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Ragen 12-13-2017 12:29 PM

UV Light
Don't want to hijack someone else's thread so I'll start a new one. I have used uv epoxies for awhile now. I originally started using Clear Cure Goo to get away from mixing 2 part epoxy and having to wait while the flies dryed on a DIY fly wheel and motor. Since then I've used Clear Cure Goo, Bug-Bond, and now Loon. I was using my old Bug-Bond UV light but over time it's taking more time to set the epoxy so I began looking for a new UV light. Setting UV epoxy is all about the wave length of the light. The tackiness of the hardened UV epoxy after it's been set is a function of the epoxy. UV lights sold exclusively for fly tying can get expensive... Just like parts for Jeeps and Harley's I think retailers do some price bumping when they cater to specialty groups. I decided to look at uv lights used in the finger nail industry and uv lights for scorpion hunters. What I settled on was a uv light from Esco Lite. The light has 52 UV LED's that's powered by 3 AA batteries. I got it off Amazon for $9.99 with free shipping and no tax. I've tried it with all three uv epoxies that I have (Clear Cure Goo, Bug-Bond, and Loon) and it's set all the epoxies within seconds on both thin and thick mixtures. Just wanted to let my fellow tyers know what I found. I have no financial interest blah, blah, blah...

wolleybug 12-13-2017 08:17 PM

Great information to know, I have a few things to glue that this would help greatly.

herefishy 12-14-2017 08:16 AM

I have a pretty good light, but I always set things in the sunlight after hitting them with the uv to make sure they are thoroughly set. Haven't had any troubles, but have always wondered if setting them on the windowsill is as good as outside? Good to know about the Esco Lite.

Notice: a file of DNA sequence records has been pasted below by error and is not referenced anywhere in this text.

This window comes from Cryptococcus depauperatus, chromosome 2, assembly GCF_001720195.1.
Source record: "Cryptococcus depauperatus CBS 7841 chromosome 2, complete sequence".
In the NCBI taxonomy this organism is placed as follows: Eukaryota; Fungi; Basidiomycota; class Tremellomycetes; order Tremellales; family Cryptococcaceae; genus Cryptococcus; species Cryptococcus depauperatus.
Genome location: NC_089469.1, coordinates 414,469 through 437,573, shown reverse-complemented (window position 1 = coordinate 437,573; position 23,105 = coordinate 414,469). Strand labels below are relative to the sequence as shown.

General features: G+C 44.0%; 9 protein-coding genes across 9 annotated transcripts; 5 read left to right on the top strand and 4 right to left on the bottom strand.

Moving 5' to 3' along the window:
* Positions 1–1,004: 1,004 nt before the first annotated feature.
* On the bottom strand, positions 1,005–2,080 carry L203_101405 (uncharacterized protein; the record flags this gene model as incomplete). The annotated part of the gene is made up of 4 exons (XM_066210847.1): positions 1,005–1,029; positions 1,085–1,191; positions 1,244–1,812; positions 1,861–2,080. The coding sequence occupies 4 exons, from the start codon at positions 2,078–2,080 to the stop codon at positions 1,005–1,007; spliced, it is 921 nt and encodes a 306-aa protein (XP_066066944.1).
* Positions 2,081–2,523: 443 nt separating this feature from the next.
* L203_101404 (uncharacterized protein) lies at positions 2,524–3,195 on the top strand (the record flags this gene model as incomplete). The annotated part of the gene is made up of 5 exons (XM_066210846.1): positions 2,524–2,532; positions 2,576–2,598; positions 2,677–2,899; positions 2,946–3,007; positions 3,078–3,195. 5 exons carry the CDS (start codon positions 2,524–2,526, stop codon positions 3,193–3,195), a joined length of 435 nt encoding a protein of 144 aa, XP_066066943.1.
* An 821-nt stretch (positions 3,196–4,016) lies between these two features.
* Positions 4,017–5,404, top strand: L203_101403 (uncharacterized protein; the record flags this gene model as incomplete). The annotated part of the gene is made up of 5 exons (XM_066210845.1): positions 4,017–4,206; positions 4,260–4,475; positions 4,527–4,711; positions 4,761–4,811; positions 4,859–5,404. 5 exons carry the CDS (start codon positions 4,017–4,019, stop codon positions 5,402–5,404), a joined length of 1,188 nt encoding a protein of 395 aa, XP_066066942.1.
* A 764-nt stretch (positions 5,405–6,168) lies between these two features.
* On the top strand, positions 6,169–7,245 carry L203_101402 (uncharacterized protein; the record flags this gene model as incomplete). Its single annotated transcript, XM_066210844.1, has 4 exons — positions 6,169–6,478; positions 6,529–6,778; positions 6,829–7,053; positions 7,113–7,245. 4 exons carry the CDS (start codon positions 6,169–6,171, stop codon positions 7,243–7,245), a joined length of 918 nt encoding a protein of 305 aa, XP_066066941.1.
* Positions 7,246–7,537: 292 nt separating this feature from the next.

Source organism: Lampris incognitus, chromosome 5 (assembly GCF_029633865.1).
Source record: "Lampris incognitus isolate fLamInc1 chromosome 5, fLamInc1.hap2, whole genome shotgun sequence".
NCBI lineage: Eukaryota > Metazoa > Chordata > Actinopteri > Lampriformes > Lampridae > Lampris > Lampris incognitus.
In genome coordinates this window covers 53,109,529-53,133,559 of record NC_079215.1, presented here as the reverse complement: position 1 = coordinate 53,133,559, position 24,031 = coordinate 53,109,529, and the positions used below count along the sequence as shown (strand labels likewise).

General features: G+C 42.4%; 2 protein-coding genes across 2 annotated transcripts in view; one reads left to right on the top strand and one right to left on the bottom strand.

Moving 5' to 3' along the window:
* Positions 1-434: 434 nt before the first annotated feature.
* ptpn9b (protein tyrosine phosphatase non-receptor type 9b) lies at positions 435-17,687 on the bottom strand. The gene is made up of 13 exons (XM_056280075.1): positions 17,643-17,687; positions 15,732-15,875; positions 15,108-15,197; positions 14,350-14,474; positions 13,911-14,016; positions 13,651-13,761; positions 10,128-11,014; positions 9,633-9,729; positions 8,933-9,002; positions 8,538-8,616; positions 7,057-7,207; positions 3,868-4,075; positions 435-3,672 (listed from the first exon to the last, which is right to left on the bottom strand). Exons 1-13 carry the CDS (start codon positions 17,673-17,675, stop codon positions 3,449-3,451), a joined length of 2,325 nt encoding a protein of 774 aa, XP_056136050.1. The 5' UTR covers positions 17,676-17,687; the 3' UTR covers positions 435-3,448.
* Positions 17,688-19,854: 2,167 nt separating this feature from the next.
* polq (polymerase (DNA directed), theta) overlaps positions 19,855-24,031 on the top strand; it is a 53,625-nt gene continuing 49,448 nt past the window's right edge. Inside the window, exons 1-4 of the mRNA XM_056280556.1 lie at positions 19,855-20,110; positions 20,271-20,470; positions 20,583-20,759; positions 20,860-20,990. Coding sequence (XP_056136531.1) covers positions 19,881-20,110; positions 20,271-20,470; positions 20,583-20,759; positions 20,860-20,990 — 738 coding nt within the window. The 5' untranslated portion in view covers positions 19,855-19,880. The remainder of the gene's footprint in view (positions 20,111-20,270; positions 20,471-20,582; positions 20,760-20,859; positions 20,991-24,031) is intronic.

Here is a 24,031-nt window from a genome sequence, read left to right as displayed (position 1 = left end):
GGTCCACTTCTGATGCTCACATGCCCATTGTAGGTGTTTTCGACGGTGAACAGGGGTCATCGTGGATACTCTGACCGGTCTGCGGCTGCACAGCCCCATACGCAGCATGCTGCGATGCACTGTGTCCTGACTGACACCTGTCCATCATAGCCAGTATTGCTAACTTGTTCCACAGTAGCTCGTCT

Mr Blur 12-14-2017 08:40 AM

I too have found it best to just put the flies outdoors in the sunshine, tie another fly and switch them out. I will also use a scorpion flashlight. either or I suppose.

Silver Creek 12-25-2017 08:04 AM

I make UV fly tying resin.

If you need to set your flies in the sun to cure, you bought the wrong resin. The resin you bought is repackaged resin that is meant for curing in commercial UV ovens.

I explain why these resins do not cure back in 2013 on this post:

Just for clarification.

The UV cured resins used for fly tying are acrylics and NOT epoxies. The reason for this clarification is that there are UV polyester epoxies. The difference is the process that the UV light initiates in the UV epoxies vs the acrylics. UV resins cure in two ways. There is cationic and radical curing.

The cationic resins are epoxies and once the process is started, it will continue until it is completely cured. All of them cure completely.

In an UV Epoxy, the photo-initiator when activated by UV light becomes a catalyst. So once activated, the entire material will cure. It may take some time but there is no way to stop the cure once the photo-initiator becomes a catalyst. This causes "Shadow Curing," a process by which the UV epoxy that is not exposed to UV light eventually cures.

The reason that UV acrylics are used in fly tying is to prevent the entire container of resin from curing if it is accidentally exposed to UV light.

I personally do not use a multi led light using alkaline AAA bateries. I don't care if it has 9 leds, 14 leds, 21 leds or even the 51 led lights. They are weak and not the best at curing fly tying resins. They have low power leds and the leds have abroad unfocused beam. The fastest way to cure these resins is with a focused beam flashlight using two CR123A lithium batteries. Multi led light on left, focused beam on right.

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